being utilized, and toxicologist reports did not indicate there was any
    toxins that would quarintene the school. It was as you call it under
    the Radar cover-up.

    If you are going to interface with the public as subject matter experts
    your going to have to be very precise and stop the slang, trade words
    your groups come up with. You can bet your being quoted, and recorded.


    > On 9/27/06, Chad wrote:
    >> Soda blasting (using Arm & Hammer baking soda) is effective &
    >> harmless. It is the same process that was used in 1987 to clean
    >> the Statue of Liberty. Baking soda is also present in many
    >> refrigerators, baked goods, toothpaste, deodorant and chewing
    >> gums. It is extremely safe, and extremely effective and removing
    >> mold without harming wood structures.
    >> On 9/01/06, JOE ALEXANDER wrote:
    >>> On 5/22/06, RemDude wrote:
    >>>> I also agree that soda blasting creates more problems than it
    >>>> solves. How anyone can believe that aerosolizing contamination
    >>>> is a good thing for contaminated structures is beyond me. The
    >>>> only folks pushing this technology are those who sell the
    >>>> expensive equipment and soda for the process. It is being
    >>>> banned in many areas and IHs won’t touch the process.
    >>>> Yet another bad idea...
    >>>> On 4/03/06, Mold Remover wrote:
    >>>>> PD - You are correct in that soda blasting is a new method
    >>>>> being employed for mold removal. The environmentalists
    >>>>> somehow seem to believe that soda is both natural and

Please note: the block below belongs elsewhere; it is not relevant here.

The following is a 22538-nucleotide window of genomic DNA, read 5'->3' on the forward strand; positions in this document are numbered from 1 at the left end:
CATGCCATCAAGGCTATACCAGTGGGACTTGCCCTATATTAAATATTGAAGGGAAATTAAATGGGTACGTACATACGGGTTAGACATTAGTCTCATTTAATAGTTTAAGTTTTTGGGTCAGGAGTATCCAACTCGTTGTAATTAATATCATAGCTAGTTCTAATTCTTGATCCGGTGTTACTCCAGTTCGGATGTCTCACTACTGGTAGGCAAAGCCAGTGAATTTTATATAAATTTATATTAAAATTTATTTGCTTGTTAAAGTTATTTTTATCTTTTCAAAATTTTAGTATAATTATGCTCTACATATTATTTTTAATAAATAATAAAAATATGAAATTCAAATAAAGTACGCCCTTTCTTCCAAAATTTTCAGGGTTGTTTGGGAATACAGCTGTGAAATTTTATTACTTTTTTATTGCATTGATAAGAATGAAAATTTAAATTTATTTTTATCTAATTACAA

>>>>> environmentally safe. I would not recommend anyone using
    >>>>> this method for mold removal. Soda is caustic, eats metal
    >>>>> surfaces, and is not an approved mold killer.
    >>>>> The only good thing it has going for it, is it’s fast.
    >>>>> That’s why you are seeing it used. Considering the other
    >>>>> cost effective remediation methods being deployed, soda
    >>>>> blasting is NOT the answer. Look into the latest chemical
    >>>>> remediation methods being used. This is the cost effective
    >>>>> and labor efficient answer for mold remediation.
    >>>>> On 3/29/06, P. Davidson wrote:
    >>>>>> I have read about soda blasting as a new method being used
    >>>>>> in the mold remediation business. Can anyone tell me how
    >>>>>> effective the process is in killing mold and what the
    >>>>>> dangers are for this type of method? It seems that there
    >>>>>> would be a host of issues regarding the caustic nature of
    >>>>>> soda, the potential for excessive mold release into the
    >>>>>> environment, and the potential to drive spores deeper into
    >>>>>> the substrate. Wouldn’t there be significant liability
    >>>>>> associated with this method?
    >>>>>> Anyone have any practical experience with this?